That means that 3/4 of all the published research on Parkinson’s has been conducted in just the last 2 decades.
And a huge chunk of that (almost 10% – 7321 publications) has been done in 2017 only.
So what happened in 2017? Continue reading
Last week, as everyone was preparing for Christmas celebrations, researchers at the pharmaceutic company Novartis published new research on a gene that is involved with Parkinson’s, called PARKIN (or PARK2).
They used a new gene editing technology – called CRISPR – to conduct a large screening study to identify proteins that are involved with the activation of PARKIN.
In today’s post we will look at what PARKIN does, review the research report, and discuss how these results could be very beneficial for the Parkinson’s community.
As many people within the Parkinson’s community will be aware, 2017 represented the 200th anniversary of the first report of Parkinson’s disease by James Parkinson.
It also the 20th anniversary of the discovery of first genetic mutation (or variant) that increases the risk of developing Parkinson’s. That genetic variation occurs in a region of DNA (a gene) called ‘alpha synuclein’. Yes, that same alpha synuclein that seems to play such a critical role in Parkinson’s (Click here to read more about the 20th anniversary).
In 2018, we will be observing the 20th anniversary of the second genetic variation associated with Parkinson.
That gene is called PARKIN:
Title: Mutations in the parkin gene cause autosomal recessive juvenile parkinsonism.
Authors: Kitada T, Asakawa S, Hattori N, Matsumine H, Yamamura Y, Minoshima S, Yokochi M, Mizuno Y, Shimizu N
Journal: Nature. 1998 Apr 9; 392(6676):605-8
In 1998, Japanese researchers published this report based on 5 individuals from 4 Japanese families who were affected by juvenile-onset Parkinson’s. In family 1, the affected individual was a female, 43 years old, born of first-cousin parents, and her two younger brothers are healthy. Her condition was diagnosed in her teens and it had then progressed very slowly afterwards. Her response to L-dopa was very positive, but L-dopa-induced dyskinesia were frequent. In family 2-4, affected individuals (born to unrelated parents) exhibited very similar clinical features to the subject in family 1. The age of onset was between 18 to 27 years of age.
Using previous research and various techniques the investigators were able to isolate genetic variations that were shared between the 5 affected individuals. They ultimately narrowed down their search to a section of DNA containing 2,960 base pairs, which encoded a protein of 465 amino acids.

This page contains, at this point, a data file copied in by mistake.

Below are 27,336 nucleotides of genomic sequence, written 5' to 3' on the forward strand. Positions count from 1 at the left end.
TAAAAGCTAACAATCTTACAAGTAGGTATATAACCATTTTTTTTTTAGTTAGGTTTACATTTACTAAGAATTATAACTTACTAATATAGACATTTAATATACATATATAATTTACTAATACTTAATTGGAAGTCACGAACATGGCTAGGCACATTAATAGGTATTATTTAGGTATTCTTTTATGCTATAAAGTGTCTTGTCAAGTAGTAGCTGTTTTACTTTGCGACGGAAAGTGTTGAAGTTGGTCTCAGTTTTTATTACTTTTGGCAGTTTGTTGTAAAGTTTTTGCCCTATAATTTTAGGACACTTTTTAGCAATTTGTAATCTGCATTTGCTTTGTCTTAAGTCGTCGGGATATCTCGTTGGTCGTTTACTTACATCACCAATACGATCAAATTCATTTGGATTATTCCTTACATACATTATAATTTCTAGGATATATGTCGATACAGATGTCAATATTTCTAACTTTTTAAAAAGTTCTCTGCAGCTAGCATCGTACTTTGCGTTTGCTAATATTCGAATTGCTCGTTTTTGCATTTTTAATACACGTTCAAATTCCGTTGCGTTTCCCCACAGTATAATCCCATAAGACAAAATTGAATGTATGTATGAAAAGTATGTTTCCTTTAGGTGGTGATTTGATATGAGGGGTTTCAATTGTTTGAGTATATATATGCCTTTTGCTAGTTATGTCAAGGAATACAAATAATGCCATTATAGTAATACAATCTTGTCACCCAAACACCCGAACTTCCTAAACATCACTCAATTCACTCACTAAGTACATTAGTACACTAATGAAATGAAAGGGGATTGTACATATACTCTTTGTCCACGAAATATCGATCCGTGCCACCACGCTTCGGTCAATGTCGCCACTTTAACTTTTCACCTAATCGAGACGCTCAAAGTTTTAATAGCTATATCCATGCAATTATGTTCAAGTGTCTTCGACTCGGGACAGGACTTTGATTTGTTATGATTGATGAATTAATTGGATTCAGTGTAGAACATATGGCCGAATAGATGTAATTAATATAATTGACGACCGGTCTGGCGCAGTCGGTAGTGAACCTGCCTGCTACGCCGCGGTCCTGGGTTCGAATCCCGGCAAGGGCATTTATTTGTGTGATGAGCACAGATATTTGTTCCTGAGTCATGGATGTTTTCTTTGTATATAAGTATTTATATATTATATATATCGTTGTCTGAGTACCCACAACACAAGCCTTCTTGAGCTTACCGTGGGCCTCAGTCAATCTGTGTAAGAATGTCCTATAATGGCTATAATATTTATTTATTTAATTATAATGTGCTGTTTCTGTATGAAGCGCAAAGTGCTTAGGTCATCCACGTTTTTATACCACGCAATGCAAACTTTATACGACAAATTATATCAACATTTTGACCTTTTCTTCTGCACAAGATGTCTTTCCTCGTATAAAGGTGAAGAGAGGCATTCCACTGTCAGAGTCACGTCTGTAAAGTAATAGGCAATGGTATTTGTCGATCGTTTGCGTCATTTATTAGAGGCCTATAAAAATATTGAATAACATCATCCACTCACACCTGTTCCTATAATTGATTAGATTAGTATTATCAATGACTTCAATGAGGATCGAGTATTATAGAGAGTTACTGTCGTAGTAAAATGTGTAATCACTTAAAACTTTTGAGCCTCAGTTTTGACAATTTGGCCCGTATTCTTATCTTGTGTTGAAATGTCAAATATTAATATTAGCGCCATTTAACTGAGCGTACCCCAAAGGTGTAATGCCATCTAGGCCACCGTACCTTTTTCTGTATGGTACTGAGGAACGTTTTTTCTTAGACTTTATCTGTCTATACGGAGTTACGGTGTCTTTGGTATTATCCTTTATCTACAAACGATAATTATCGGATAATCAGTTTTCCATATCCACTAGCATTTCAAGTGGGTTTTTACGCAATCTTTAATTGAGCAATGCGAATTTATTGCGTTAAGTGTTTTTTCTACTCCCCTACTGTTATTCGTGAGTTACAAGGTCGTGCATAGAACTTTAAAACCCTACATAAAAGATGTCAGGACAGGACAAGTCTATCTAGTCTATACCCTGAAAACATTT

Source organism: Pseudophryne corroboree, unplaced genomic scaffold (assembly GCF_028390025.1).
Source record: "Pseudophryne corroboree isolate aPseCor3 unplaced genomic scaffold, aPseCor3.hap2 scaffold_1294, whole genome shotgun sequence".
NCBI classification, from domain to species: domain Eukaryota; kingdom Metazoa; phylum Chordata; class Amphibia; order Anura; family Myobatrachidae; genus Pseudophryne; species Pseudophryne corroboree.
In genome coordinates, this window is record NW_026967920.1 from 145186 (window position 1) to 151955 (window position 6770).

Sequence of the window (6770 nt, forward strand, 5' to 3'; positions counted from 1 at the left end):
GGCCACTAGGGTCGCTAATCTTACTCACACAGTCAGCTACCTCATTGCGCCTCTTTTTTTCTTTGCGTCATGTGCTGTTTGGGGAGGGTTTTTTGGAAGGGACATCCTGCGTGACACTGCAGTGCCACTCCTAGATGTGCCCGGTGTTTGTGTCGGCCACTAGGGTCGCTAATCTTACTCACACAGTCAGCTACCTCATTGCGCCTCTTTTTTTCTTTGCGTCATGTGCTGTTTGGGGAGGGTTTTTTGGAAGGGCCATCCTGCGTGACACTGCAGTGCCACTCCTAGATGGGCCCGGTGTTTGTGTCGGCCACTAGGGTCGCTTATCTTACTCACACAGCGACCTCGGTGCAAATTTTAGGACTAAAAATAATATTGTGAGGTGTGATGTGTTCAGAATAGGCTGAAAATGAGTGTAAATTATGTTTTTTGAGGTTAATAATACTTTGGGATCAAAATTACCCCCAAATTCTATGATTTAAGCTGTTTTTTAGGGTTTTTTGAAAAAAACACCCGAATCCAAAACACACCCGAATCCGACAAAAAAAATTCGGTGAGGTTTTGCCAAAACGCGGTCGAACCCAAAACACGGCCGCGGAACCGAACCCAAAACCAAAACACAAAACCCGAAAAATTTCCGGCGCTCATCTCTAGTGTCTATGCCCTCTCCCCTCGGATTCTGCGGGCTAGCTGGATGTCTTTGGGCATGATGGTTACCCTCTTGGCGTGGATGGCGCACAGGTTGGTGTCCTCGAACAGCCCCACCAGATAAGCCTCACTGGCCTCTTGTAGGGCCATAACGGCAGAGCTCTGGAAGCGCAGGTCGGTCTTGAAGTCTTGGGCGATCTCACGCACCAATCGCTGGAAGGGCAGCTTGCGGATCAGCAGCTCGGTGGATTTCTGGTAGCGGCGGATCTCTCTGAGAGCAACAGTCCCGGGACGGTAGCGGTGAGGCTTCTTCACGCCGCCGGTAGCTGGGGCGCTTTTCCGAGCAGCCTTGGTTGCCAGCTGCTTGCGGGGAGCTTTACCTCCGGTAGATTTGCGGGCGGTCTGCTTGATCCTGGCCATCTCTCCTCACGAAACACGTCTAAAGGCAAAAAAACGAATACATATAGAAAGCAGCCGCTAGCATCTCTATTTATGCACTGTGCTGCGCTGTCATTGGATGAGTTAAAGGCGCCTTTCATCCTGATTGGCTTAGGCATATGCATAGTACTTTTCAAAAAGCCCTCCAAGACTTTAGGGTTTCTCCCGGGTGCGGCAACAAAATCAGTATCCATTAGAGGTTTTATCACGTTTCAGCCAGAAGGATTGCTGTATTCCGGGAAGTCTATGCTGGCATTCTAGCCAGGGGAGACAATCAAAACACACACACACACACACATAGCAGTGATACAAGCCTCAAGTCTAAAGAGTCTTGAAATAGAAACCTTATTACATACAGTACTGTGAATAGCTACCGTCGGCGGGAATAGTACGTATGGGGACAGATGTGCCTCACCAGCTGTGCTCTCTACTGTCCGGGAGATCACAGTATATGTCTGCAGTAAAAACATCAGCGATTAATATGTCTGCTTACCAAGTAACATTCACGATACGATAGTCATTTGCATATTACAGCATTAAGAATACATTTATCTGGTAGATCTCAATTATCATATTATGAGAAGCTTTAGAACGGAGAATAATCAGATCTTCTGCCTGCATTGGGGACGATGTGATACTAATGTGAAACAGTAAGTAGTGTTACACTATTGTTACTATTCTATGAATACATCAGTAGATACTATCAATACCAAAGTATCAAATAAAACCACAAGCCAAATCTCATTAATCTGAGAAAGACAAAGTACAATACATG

They decided to call that protein PARKIN.
PARKIN Protein. Source: Wikipedia
How much of Parkinson’s is genetic?
There is a protein in most of the cells in your body called “PTEN-induced putative kinase 1″ (or simply PINK1). It plays an important role in keeping your cells healthy.
Genetic variations in the PINK1 gene have been shown to increase ones risk of developing Parkinson’s.
This week researchers have identified a method by which the function of the PINK1 protein can be inhibited and this results in increased vulnerability to Parkinson’s. In this post, we will look at what PINK1 does, how it is inhibited, and what this could mean for the Parkinson’s community.
Mitochondria (green) in health cells (left) and in unhealthy cells (right).
The nucleus of the cell is in blue. Source: Salk Institute
I have previously spoken a lot about mitochondria and Parkinson’s on this website.
For the uninitiated, mitochondria are the power house of each cell. They help to keep the lights on. Without them, the party is over and the cell dies.
Mitochondria and their location in the cell. Source: NCBI
You may remember from high school biology class that mitochondria are tiny bean-shaped objects within the cell. They convert nutrients from food into Adenosine Triphosphate (or ATP). ATP is the fuel which cells run on. Given their critical role in energy supply, mitochondria are plentiful (some cells have thousands) and highly organised within the cell, being moved around to wherever they are needed.
Like you and I and all other things in life, however, mitochondria have a use-by date.
As mitochondria get old and worn out (or damaged) with time, the cell will recycle them via a process called mitophagy (a blending of the words mitochondria and autophagy which is the waste disposal system of each cell).
What does this have to do with Parkinson’s disease?